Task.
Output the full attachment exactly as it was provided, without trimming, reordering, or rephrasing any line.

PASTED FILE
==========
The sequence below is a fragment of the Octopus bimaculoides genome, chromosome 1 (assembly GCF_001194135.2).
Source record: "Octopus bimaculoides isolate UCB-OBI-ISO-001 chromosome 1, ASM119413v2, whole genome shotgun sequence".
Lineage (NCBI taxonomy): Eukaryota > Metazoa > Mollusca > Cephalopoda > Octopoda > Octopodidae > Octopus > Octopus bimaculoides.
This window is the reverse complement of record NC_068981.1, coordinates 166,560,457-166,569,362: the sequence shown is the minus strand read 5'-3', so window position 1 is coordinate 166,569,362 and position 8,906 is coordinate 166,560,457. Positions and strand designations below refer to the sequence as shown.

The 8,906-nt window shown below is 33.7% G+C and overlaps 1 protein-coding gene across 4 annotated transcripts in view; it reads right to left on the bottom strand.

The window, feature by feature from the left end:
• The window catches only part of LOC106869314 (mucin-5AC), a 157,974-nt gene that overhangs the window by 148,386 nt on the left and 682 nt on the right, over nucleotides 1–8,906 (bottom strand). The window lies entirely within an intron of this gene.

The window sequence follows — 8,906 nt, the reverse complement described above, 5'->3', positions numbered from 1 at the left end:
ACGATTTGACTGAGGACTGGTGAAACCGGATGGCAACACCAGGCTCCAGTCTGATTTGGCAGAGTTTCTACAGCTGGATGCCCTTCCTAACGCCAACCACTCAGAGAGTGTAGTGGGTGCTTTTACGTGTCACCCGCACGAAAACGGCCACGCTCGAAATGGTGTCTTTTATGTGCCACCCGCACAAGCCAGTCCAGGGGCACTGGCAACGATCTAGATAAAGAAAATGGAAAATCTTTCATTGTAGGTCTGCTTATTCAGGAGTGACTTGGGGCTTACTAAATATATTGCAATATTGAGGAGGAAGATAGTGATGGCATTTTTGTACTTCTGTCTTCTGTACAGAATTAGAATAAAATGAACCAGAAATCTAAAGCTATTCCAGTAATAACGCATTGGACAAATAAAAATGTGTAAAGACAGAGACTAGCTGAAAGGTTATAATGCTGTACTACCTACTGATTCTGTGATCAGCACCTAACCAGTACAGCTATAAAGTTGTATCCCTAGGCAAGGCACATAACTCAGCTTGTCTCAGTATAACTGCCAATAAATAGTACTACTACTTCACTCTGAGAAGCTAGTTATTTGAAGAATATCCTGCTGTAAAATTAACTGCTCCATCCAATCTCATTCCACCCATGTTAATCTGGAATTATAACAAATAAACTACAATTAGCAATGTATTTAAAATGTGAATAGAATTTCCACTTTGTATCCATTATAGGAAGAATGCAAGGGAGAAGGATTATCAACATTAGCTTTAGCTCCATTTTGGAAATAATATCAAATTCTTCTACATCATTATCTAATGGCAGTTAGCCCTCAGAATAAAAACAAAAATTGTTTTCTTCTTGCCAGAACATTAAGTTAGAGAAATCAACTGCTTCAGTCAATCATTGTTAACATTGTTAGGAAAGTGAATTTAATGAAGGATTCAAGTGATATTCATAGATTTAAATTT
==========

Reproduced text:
The sequence below is a fragment of the Octopus bimaculoides genome, chromosome 1 (assembly GCF_001194135.2).
Source record: "Octopus bimaculoides isolate UCB-OBI-ISO-001 chromosome 1, ASM119413v2, whole genome shotgun sequence".
Lineage (NCBI taxonomy): Eukaryota > Metazoa > Mollusca > Cephalopoda > Octopoda > Octopodidae > Octopus > Octopus bimaculoides.
This window is the reverse complement of record NC_068981.1, coordinates 166,560,457-166,569,362: the sequence shown is the minus strand read 5'-3', so window position 1 is coordinate 166,569,362 and position 8,906 is coordinate 166,560,457. Positions and strand designations below refer to the sequence as shown.

The 8,906-nt window shown below is 33.7% G+C and overlaps 1 protein-coding gene across 4 annotated transcripts in view; it reads right to left on the bottom strand.

The window, feature by feature from the left end:
• The window catches only part of LOC106869314 (mucin-5AC), a 157,974-nt gene that overhangs the window by 148,386 nt on the left and 682 nt on the right, over nucleotides 1–8,906 (bottom strand). The window lies entirely within an intron of this gene.

The window sequence follows — 8,906 nt, the reverse complement described above, 5'->3', positions numbered from 1 at the left end:
ACGATTTGACTGAGGACTGGTGAAACCGGATGGCAACACCAGGCTCCAGTCTGATTTGGCAGAGTTTCTACAGCTGGATGCCCTTCCTAACGCCAACCACTCAGAGAGTGTAGTGGGTGCTTTTACGTGTCACCCGCACGAAAACGGCCACGCTCGAAATGGTGTCTTTTATGTGCCACCCGCACAAGCCAGTCCAGGGGCACTGGCAACGATCTAGATAAAGAAAATGGAAAATCTTTCATTGTAGGTCTGCTTATTCAGGAGTGACTTGGGGCTTACTAAATATATTGCAATATTGAGGAGGAAGATAGTGATGGCATTTTTGTACTTCTGTCTTCTGTACAGAATTAGAATAAAATGAACCAGAAATCTAAAGCTATTCCAGTAATAACGCATTGGACAAATAAAAATGTGTAAAGACAGAGACTAGCTGAAAGGTTATAATGCTGTACTACCTACTGATTCTGTGATCAGCACCTAACCAGTACAGCTATAAAGTTGTATCCCTAGGCAAGGCACATAACTCAGCTTGTCTCAGTATAACTGCCAATAAATAGTACTACTACTTCACTCTGAGAAGCTAGTTATTTGAAGAATATCCTGCTGTAAAATTAACTGCTCCATCCAATCTCATTCCACCCATGTTAATCTGGAATTATAACAAATAAACTACAATTAGCAATGTATTTAAAATGTGAATAGAATTTCCACTTTGTATCCATTATAGGAAGAATGCAAGGGAGAAGGATTATCAACATTAGCTTTAGCTCCATTTTGGAAATAATATCAAATTCTTCTACATCATTATCTAATGGCAGTTAGCCCTCAGAATAAAAACAAAAATTGTTTTCTTCTTGCCAGAACATTAAGTTAGAGAAATCAACTGCTTCAGTCAATCATTGTTAACATTGTTAGGAAAGTGAATTTAATGAAGGATTCAAGTGATATTCATAGATTTAAATTT